The Council also tabled until January 2025 a proposed Web Service Agreement with Apptegy due to budget considerations. John Kimball from Apptegy appeared via Zoom to outline the proposal, which would include development of a new website for the city and addition of an app for wireless devices.

Apptegy had development websites for thousands of school districts around the country and is used by a number of area school districts including Lyons USD 405. They recently began developing websites for cities, and in Kansas they have put online a new site for the city of Cimarron and are currently in the process of on- boarding three other cities including Kingman.

While staff supports contracting with Apptegy, the Council was of the opinion this proposal, which has a first-year cost of $18,000, needed to be deferred for now due to it not being a budgeted item and not knowing how this expenditure might impact other needed items later in the year. This will be discussed during budget considerations this summer.

Truelove reviewed for the council where things stand on development of the city’s 2025 budget. Budget proposals from department heads have been prepared, and the main thing being waited on before further work can be done on it is receipt from the County Clerk of projected 2025 valuations on which the budget and related mill levy will be based upon.

The Council approved a bid from Screed Tech, LLC for the airport hangar project, which Rice County Commissioners approved last week. The approval is subject to concurrence from the FAA on the just over $1.3 million low bid for the mostly grant funded project. There is a ten percent local match for it, with the city responsible for one fourth of it per a long-standing agreement with the county.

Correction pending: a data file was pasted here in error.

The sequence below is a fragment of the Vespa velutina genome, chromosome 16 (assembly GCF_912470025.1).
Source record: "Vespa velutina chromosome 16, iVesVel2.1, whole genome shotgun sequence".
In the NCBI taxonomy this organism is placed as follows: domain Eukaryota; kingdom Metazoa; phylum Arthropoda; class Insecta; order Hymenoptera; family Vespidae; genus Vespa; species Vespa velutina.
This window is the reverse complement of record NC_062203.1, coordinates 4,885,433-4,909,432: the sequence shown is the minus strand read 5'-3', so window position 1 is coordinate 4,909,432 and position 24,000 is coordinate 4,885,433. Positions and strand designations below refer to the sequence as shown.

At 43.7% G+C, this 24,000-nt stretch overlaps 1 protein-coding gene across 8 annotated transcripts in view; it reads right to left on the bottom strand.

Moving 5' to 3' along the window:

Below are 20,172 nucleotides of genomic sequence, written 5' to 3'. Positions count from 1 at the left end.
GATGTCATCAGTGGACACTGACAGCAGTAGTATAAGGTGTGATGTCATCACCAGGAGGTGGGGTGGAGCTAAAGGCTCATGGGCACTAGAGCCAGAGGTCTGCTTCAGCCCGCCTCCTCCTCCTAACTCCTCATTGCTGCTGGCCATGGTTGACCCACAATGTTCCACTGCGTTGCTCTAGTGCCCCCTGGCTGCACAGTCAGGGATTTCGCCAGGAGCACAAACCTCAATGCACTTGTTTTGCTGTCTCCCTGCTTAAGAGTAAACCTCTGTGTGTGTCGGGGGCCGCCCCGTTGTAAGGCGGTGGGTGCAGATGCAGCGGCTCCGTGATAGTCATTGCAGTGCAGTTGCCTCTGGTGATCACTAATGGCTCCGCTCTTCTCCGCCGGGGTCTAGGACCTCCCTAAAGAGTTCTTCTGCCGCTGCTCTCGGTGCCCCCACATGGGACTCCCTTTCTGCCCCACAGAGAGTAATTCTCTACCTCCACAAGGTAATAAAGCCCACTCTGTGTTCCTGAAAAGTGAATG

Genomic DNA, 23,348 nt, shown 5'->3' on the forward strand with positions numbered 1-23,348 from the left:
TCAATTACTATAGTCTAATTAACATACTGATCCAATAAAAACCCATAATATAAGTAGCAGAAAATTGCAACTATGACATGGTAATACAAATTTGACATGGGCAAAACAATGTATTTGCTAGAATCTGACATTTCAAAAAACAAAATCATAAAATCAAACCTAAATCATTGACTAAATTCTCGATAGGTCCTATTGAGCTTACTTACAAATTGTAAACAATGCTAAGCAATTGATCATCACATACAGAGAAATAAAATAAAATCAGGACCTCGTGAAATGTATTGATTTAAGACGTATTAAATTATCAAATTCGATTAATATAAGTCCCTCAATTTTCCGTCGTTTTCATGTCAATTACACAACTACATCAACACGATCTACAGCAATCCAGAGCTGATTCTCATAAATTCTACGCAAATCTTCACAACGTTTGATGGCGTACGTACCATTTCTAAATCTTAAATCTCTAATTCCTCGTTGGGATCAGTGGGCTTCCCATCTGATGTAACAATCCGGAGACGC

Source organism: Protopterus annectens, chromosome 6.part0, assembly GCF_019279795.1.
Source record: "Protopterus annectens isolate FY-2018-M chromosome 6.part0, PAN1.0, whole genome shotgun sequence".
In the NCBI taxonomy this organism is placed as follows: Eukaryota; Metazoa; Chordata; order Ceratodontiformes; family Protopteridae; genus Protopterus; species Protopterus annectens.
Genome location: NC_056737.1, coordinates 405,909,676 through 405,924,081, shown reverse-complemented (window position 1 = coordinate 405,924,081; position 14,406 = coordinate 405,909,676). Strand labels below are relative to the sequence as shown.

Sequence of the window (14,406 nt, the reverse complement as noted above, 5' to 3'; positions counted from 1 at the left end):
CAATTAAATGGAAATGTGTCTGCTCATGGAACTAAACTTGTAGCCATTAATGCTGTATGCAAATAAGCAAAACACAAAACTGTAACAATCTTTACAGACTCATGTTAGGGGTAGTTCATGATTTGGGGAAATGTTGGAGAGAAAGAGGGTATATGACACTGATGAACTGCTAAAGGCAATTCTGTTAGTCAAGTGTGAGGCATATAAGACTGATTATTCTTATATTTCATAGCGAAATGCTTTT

The council approved payment of over $139,000 in outstanding natural gas invoices to the Kansas Municipal Gas Agency. Truelove said there had been a change in how an earlier invoice was paid, which was not changed back to the way it is usually paid, and as a result four invoices had not been paid to KMGA. Steps are being taken to remedy this issue in the future.

An issue that it was thought was going to require council action ended up not needing to be done. In April, the city approved purchase of cold mix asphalt from APAC Kansas, and the load ended up being slightly more than what the city ordered. The additional cost involved was not much, $84 to be exact, and the original intent was to re-approve the purchase with the added amount. However, Truelove said APAC officials have informed him the city is only responsible for payment of what it had ordered.

The Council approved the reappointment of Fred Long as Council President. Long had stepped aside from that position temporarily earlier this year due to family health issues, which have been resolved. During the interim period Doug Higgins served as interim president of the Council, the person who presides over meetings in the absence of the mayor.

The Council approved the appointment of Scott Pulley as a volunteer fireman, and of Tina Johnson to fill the one remaining vacancy on the Library Board.